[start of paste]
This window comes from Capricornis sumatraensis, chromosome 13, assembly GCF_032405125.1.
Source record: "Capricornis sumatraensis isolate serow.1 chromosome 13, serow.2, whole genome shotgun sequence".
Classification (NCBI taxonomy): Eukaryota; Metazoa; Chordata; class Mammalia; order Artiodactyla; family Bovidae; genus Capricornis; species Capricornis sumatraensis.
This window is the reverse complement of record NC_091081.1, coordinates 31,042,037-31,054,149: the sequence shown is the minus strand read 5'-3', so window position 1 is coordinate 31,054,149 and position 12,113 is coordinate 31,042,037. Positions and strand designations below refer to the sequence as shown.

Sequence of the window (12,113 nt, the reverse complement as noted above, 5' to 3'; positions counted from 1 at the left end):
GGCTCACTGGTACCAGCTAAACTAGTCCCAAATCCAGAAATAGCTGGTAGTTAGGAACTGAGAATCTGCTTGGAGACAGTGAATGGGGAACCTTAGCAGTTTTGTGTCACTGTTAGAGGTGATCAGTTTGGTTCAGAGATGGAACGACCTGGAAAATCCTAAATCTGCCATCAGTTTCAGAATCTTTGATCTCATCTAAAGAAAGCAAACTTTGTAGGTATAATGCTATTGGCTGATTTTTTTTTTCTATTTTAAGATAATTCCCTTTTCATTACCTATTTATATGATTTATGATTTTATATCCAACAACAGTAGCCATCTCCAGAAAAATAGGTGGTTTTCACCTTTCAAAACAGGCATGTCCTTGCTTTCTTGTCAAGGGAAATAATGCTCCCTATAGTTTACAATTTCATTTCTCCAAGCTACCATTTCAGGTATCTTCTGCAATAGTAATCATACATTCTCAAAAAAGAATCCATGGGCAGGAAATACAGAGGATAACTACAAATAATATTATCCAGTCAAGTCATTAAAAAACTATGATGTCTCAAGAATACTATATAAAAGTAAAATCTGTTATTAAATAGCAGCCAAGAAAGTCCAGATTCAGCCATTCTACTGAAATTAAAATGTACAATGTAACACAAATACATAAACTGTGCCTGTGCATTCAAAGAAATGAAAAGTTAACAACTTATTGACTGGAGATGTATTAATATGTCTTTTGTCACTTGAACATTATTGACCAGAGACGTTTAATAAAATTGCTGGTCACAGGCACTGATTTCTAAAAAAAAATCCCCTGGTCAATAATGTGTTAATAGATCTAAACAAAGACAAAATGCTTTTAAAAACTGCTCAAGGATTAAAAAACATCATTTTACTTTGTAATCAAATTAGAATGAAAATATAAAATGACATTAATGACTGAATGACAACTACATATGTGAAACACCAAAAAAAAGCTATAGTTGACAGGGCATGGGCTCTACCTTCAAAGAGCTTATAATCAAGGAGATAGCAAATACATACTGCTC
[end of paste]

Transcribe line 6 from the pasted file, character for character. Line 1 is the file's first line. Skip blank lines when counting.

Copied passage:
GGCTCACTGGTACCAGCTAAACTAGTCCCAAATCCAGAAATAGCTGGTAGTTAGGAACTGAGAATCTGCTTGGAGACAGTGAATGGGGAACCTTAGCAGTTTTGTGTCACTGTTAGAGGTGATCAGTTTGGTTCAGAGATGGAACGACCTGGAAAATCCTAAATCTGCCATCAGTTTCAGAATCTTTGATCTCATCTAAAGAAAGCAAACTTTGTAGGTATAATGCTATTGGCTGATTTTTTTTTTCTATTTTAAGATAATTCCCTTTTCATTACCTATTTATATGATTTATGATTTTATATCCAACAACAGTAGCCATCTCCAGAAAAATAGGTGGTTTTCACCTTTCAAAACAGGCATGTCCTTGCTTTCTTGTCAAGGGAAATAATGCTCCCTATAGTTTACAATTTCATTTCTCCAAGCTACCATTTCAGGTATCTTCTGCAATAGTAATCATACATTCTCAAAAAAGAATCCATGGGCAGGAAATACAGAGGATAACTACAAATAATATTATCCAGTCAAGTCATTAAAAAACTATGATGTCTCAAGAATACTATATAAAAGTAAAATCTGTTATTAAATAGCAGCCAAGAAAGTCCAGATTCAGCCATTCTACTGAAATTAAAATGTACAATGTAACACAAATACATAAACTGTGCCTGTGCATTCAAAGAAATGAAAAGTTAACAACTTATTGACTGGAGATGTATTAATATGTCTTTTGTCACTTGAACATTATTGACCAGAGACGTTTAATAAAATTGCTGGTCACAGGCACTGATTTCTAAAAAAAAATCCCCTGGTCAATAATGTGTTAATAGATCTAAACAAAGACAAAATGCTTTTAAAAACTGCTCAAGGATTAAAAAACATCATTTTACTTTGTAATCAAATTAGAATGAAAATATAAAATGACATTAATGACTGAATGACAACTACATATGTGAAACACCAAAAAAAAGCTATAGTTGACAGGGCATGGGCTCTACCTTCAAAGAGCTTATAATCAAGGAGATAGCAAATACATACTGCTC